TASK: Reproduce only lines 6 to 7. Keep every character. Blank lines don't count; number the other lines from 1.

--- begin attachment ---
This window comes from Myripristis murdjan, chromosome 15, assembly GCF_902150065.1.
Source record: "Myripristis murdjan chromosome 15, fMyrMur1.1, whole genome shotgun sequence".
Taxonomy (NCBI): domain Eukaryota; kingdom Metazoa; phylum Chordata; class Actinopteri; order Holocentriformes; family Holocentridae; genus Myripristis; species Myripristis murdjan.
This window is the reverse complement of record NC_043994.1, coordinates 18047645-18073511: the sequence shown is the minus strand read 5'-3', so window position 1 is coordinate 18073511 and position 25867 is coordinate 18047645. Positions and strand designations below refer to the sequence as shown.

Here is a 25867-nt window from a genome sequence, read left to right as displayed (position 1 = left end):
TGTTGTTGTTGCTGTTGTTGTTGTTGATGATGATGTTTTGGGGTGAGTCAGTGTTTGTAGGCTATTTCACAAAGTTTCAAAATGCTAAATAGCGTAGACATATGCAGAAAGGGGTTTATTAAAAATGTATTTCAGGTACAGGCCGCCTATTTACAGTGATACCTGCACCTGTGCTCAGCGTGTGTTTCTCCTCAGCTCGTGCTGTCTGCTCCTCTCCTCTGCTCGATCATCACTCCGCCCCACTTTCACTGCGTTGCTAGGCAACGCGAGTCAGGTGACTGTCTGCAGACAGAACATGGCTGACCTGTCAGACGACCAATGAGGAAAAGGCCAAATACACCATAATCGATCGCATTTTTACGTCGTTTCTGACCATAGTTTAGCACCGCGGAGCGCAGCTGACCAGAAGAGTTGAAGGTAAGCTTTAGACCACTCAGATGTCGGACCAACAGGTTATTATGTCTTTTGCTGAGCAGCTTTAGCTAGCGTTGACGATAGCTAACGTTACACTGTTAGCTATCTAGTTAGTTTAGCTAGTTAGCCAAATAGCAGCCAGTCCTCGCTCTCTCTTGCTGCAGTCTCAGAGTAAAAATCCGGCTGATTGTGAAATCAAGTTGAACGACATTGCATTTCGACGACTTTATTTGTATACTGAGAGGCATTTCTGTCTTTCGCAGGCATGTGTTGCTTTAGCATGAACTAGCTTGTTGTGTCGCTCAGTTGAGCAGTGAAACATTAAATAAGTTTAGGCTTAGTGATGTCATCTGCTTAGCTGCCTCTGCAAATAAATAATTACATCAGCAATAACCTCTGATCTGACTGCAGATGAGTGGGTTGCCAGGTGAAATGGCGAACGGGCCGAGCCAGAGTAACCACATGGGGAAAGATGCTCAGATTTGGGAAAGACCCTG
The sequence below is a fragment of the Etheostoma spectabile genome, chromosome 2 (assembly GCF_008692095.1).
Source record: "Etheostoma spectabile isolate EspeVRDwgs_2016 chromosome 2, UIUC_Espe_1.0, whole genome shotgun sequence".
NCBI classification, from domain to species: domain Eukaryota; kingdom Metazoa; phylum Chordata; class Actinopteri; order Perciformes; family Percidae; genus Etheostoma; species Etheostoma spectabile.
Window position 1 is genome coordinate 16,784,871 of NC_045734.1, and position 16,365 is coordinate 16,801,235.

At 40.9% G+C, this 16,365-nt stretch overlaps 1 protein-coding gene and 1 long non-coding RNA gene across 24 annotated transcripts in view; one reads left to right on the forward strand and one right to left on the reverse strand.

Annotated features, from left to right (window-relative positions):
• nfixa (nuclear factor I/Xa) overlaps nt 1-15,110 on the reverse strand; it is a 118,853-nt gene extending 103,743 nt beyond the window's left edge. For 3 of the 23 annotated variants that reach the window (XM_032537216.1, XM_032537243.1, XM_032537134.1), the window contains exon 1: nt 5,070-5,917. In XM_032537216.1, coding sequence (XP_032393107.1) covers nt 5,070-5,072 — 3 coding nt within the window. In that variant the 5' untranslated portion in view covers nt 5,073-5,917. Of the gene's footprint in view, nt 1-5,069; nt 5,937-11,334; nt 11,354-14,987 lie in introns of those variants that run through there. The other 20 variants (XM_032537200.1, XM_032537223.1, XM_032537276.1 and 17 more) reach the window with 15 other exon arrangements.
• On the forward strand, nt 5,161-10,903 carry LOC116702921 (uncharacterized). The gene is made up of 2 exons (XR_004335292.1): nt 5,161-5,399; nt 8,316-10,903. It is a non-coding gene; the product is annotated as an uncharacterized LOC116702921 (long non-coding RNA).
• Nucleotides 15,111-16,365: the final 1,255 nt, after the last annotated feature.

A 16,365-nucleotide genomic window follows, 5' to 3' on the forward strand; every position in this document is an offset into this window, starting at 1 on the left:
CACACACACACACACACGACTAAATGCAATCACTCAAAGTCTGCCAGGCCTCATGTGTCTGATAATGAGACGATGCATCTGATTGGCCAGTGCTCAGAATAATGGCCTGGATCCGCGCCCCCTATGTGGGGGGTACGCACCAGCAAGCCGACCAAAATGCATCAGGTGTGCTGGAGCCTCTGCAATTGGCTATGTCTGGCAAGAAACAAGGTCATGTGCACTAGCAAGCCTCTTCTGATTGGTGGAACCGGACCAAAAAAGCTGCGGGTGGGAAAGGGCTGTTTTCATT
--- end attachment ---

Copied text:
TGTTGTTGTTGCTGTTGTTGTTGTTGATGATGATGTTTTGGGGTGAGTCAGTGTTTGTAGGCTATTTCACAAAGTTTCAAAATGCTAAATAGCGTAGACATATGCAGAAAGGGGTTTATTAAAAATGTATTTCAGGTACAGGCCGCCTATTTACAGTGATACCTGCACCTGTGCTCAGCGTGTGTTTCTCCTCAGCTCGTGCTGTCTGCTCCTCTCCTCTGCTCGATCATCACTCCGCCCCACTTTCACTGCGTTGCTAGGCAACGCGAGTCAGGTGACTGTCTGCAGACAGAACATGGCTGACCTGTCAGACGACCAATGAGGAAAAGGCCAAATACACCATAATCGATCGCATTTTTACGTCGTTTCTGACCATAGTTTAGCACCGCGGAGCGCAGCTGACCAGAAGAGTTGAAGGTAAGCTTTAGACCACTCAGATGTCGGACCAACAGGTTATTATGTCTTTTGCTGAGCAGCTTTAGCTAGCGTTGACGATAGCTAACGTTACACTGTTAGCTATCTAGTTAGTTTAGCTAGTTAGCCAAATAGCAGCCAGTCCTCGCTCTCTCTTGCTGCAGTCTCAGAGTAAAAATCCGGCTGATTGTGAAATCAAGTTGAACGACATTGCATTTCGACGACTTTATTTGTATACTGAGAGGCATTTCTGTCTTTCGCAGGCATGTGTTGCTTTAGCATGAACTAGCTTGTTGTGTCGCTCAGTTGAGCAGTGAAACATTAAATAAGTTTAGGCTTAGTGATGTCATCTGCTTAGCTGCCTCTGCAAATAAATAATTACATCAGCAATAACCTCTGATCTGACTGCAGATGAGTGGGTTGCCAGGTGAAATGGCGAACGGGCCGAGCCAGAGTAACCACATGGGGAAAGATGCTCAGATTTGGGAAAGACCCTG
The sequence below is a fragment of the Etheostoma spectabile genome, chromosome 2 (assembly GCF_008692095.1).